This trip felt as productive as one could, given the circumstances and difficulties our patients face daily. Although the supplies I brought restock for Don Sergio for the next two to three months at the most, it will not go to waste as it would if left here in the US. The blood glucose monitor and strips will help Don Sergio show and educate his patients on the need for blood sugar control, hence better wound healing. For me, the continued experience of providing healthcare in limited conditions, seeing the changing needs of what I can bring from the US and acceptance and trust from the indigenous people enhances my usefulness for return visits.
|I've posted this before, but this picture says a thousand words.|
Carol, Jim and I left at 4:30 am for the taxi ride to Tuxtla (Albino Corzo) Airport. Our plane ride to DF (Mexico City) then to Hermosillo was uneventful. The unpleasant part of this whole trip was the bus ride back to Tucson from Hermosillo. We were lucky to grab the last three seats departing Hermosillo at 1:30 pm however, these three seats were right in front of the bus's toilets… that were overflowing! Luck struck again after five hours — we stopped in Nogales to pick up others and had the restrooms cleaned. The border crossing was easy but we had to hang out on the US side for an additional hour for some unknown reason. Bruce picked us up at the Tucson Tufesa bus station on time and we delivered Carol and Jim to their doorstep.
The following day I returned to St. Elizabeth's Healthcare Center for my afternoon dermatology clinic for uninsured patients. This community clinic and our patients have very limited resources and the clinic relies on volunteers, grants, and private donations. Still, walking in I felt a sense of relief, "I'm back in the US so these seriously afflicted patients at least have a chance". It saddens me to know there is so much suffering in the world. The patients I see in Chiapas are only a small sliver of how others suffer without adequate healthcare around the world. I urge everyone reading this to reach out and do what you can to help those without the luxury of good health… we, born in the US, are just plain lucky!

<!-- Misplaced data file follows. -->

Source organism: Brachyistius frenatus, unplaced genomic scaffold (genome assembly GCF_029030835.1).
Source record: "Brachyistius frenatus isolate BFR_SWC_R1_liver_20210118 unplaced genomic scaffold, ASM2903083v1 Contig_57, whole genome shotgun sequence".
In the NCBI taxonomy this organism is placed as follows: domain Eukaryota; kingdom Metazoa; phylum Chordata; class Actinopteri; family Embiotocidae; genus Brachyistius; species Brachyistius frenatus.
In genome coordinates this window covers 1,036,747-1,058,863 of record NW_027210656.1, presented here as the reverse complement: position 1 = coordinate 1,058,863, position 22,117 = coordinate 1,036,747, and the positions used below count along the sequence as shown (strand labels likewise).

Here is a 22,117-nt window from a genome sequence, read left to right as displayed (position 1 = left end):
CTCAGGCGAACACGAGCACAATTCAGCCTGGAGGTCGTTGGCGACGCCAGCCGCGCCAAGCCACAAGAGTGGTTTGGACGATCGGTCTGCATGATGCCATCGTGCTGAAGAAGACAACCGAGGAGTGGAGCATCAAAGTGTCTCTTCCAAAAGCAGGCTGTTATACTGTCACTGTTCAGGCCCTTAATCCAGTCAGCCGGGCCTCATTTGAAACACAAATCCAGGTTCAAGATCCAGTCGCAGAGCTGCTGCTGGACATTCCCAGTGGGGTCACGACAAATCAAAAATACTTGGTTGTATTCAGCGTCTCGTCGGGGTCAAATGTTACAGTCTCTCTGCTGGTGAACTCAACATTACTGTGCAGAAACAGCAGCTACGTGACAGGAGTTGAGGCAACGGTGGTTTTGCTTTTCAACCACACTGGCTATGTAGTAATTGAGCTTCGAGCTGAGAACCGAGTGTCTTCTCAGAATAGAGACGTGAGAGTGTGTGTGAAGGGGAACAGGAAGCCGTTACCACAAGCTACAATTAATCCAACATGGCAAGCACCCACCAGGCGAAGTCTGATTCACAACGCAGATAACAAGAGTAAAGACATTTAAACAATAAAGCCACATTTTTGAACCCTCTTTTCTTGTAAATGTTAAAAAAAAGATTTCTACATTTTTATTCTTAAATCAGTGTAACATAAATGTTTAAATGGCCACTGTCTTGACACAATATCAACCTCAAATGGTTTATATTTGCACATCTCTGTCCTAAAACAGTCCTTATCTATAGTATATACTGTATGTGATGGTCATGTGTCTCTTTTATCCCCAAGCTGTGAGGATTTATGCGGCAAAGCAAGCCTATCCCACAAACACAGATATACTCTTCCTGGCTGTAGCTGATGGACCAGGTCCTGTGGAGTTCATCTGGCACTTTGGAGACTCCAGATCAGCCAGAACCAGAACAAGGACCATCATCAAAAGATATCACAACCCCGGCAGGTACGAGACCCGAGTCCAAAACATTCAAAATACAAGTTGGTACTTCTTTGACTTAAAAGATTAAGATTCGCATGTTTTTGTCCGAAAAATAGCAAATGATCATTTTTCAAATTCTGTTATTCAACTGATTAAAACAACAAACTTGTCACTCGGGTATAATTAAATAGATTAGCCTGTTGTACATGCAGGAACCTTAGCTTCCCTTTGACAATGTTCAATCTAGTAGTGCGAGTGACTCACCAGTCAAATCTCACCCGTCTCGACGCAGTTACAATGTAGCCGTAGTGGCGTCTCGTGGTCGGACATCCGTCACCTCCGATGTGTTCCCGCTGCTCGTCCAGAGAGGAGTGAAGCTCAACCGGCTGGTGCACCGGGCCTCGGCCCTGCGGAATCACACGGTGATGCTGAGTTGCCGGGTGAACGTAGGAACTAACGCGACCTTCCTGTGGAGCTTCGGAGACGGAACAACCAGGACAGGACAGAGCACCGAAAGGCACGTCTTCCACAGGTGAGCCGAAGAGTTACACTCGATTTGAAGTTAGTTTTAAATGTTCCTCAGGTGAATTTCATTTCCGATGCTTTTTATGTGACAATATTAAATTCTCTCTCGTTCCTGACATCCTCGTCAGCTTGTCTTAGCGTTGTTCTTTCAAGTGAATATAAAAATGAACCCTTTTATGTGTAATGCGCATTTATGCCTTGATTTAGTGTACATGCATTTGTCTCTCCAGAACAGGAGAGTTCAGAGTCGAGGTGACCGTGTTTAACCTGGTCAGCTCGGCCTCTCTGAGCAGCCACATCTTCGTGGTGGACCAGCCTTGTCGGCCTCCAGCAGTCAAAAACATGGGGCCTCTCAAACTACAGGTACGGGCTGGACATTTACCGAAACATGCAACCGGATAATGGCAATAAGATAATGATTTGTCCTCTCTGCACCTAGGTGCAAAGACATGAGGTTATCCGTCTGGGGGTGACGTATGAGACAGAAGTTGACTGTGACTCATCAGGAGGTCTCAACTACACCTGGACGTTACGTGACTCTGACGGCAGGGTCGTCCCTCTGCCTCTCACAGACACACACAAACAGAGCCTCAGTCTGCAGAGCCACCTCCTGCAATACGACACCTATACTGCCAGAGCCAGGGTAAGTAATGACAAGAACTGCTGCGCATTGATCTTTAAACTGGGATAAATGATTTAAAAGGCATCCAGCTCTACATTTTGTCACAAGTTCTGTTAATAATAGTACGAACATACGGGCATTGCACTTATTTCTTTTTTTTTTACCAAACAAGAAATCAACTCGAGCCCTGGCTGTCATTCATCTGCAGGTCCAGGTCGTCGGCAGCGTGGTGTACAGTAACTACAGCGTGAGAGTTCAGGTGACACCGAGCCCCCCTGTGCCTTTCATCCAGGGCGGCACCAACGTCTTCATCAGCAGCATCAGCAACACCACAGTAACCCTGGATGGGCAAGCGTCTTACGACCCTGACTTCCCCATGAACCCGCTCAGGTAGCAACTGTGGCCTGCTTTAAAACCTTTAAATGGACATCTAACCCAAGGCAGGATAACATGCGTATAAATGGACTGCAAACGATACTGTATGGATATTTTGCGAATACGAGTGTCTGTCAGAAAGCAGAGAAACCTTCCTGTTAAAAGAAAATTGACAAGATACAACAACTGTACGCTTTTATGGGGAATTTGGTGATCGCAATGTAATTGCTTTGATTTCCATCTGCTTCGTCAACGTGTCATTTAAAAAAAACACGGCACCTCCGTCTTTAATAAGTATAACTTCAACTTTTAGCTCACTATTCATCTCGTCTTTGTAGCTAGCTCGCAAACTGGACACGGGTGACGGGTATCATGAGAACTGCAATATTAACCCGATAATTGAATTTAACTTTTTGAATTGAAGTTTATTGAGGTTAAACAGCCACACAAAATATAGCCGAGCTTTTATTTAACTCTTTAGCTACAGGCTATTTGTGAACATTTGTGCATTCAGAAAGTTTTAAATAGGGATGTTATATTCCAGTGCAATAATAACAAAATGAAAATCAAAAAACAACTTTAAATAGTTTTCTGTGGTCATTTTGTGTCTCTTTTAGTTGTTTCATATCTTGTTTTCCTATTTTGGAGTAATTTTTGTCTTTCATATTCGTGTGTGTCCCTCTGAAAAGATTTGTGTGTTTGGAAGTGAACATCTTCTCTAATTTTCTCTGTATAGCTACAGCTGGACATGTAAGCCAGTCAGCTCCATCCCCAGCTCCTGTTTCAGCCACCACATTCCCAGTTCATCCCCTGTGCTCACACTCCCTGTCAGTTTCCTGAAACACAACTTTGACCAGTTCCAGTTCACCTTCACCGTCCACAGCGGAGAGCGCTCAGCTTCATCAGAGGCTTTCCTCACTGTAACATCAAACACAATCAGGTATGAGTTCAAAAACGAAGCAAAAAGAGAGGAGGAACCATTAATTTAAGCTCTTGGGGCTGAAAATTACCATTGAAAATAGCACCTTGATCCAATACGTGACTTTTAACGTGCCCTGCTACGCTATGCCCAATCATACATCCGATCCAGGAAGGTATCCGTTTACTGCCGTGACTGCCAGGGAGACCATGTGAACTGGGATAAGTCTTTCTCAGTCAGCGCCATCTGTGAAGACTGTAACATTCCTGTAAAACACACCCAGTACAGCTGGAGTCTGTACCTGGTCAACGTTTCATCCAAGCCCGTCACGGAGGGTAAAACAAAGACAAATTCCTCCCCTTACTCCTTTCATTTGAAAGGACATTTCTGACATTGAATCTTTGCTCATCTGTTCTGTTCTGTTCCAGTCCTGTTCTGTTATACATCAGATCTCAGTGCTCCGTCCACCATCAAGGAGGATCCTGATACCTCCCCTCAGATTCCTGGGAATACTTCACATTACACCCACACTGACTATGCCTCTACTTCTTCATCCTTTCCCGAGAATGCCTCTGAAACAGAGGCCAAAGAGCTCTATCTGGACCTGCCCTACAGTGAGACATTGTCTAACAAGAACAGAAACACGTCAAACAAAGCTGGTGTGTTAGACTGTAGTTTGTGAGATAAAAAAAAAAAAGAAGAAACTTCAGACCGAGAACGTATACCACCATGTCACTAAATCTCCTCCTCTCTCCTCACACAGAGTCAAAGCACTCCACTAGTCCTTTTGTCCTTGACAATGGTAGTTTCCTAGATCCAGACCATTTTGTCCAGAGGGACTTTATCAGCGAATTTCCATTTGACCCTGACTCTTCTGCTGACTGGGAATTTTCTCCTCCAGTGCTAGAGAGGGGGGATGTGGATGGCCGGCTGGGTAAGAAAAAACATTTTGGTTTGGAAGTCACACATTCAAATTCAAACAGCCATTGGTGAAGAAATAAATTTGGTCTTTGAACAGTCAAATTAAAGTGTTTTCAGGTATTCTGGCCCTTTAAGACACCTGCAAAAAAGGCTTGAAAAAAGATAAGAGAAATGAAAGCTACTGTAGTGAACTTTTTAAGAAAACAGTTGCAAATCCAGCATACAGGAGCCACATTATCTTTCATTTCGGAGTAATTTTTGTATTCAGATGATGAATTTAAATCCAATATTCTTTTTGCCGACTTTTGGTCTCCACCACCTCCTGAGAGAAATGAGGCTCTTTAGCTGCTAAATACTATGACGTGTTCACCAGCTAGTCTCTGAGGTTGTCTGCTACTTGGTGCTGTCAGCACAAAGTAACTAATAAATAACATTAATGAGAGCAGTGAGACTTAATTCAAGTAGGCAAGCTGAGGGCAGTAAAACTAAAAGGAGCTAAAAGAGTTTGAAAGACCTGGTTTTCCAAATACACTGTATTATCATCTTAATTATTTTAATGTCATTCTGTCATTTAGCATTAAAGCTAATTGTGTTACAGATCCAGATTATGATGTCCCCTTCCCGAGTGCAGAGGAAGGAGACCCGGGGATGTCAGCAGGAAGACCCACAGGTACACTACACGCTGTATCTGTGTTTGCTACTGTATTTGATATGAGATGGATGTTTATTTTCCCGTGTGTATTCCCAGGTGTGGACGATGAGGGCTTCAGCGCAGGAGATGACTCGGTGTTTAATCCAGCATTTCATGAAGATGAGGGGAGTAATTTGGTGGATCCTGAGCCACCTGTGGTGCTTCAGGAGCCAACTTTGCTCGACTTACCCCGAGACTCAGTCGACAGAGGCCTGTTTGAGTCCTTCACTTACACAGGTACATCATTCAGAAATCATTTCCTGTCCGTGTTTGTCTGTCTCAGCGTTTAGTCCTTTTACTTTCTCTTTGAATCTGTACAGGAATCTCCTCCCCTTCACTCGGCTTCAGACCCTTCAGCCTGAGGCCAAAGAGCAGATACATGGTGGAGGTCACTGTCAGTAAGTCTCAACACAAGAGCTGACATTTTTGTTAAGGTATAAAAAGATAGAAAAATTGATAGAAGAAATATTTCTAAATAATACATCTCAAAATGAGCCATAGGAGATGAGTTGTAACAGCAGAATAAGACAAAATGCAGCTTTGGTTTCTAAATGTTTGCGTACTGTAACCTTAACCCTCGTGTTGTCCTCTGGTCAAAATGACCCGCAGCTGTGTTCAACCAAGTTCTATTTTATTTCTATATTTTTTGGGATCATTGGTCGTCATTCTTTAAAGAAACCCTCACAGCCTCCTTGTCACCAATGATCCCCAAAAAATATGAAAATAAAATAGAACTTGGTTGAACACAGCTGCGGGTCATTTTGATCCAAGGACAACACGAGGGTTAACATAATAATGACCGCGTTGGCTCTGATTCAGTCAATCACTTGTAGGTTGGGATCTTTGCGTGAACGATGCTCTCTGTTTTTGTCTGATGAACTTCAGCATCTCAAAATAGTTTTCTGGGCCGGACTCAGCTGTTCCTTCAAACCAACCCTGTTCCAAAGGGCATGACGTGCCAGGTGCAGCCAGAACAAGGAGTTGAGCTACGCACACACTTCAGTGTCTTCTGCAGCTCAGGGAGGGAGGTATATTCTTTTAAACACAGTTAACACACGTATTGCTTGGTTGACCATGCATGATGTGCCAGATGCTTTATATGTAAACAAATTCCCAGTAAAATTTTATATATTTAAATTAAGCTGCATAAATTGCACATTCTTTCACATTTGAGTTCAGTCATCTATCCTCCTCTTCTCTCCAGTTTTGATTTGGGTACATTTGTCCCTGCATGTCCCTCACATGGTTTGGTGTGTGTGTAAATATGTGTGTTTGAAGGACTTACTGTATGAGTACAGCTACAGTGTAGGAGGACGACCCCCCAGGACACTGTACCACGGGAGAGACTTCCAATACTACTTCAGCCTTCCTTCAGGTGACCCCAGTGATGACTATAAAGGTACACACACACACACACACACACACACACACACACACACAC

Organizations that help me help the patients in Chiapas are:
Of course, to support Don Sergio carry on his one-man wound and burn care please click here or on the PayPal button on the upper right of this page. If you would like to make a tax-deductible donation please send your check to IF Integrities with a letter stating this donation is earmarked for Sergio Castro Martinez.
The 30-minute documentary about Don Sergio, El Andalon, is on sale to the public. A portion of the proceeds are donated to Don Sergio.
A special thank you to Bela at Bela's Bed and Breakfast for sharing your friendship, local knowledge, food and making my stay in San Cristóbal very comfortable. !Gracias a Manuela, Teresa y Anna también!
All blog posts are my personal opinions and experiences while working with Don Sergio. Thank you all for your support. Patricia Ferrer, PA-C firstname.lastname@example.org
To follow are photos I love to share and I can't help it but they are related to food: YOU ARE WHAT YOU EAT! Diabetes is changing the face of health in the world and its cause it at the root of what you put in your mouth. Please think about the long-term effects of high-sugared, high-carb and processed foods on your and your family's health. ¡Disfruta!
|The hands of a superb cocinera, Manuela, stuffing flor de calabas with quesillo.|
|More than once, twice, thrice… a photo of fresh squeezed OJ on the street for 10 pesos (seventy cents USD)|
|Rambutan, a leechy nut-type fruit. It tastes like a pulpy not-so-sweet green grape and the seed tastes like a nut. They look so interesting - an export fruit for Mexico, brought from the far east some years ago.|
|View from patient's home: field of greens… field of food!|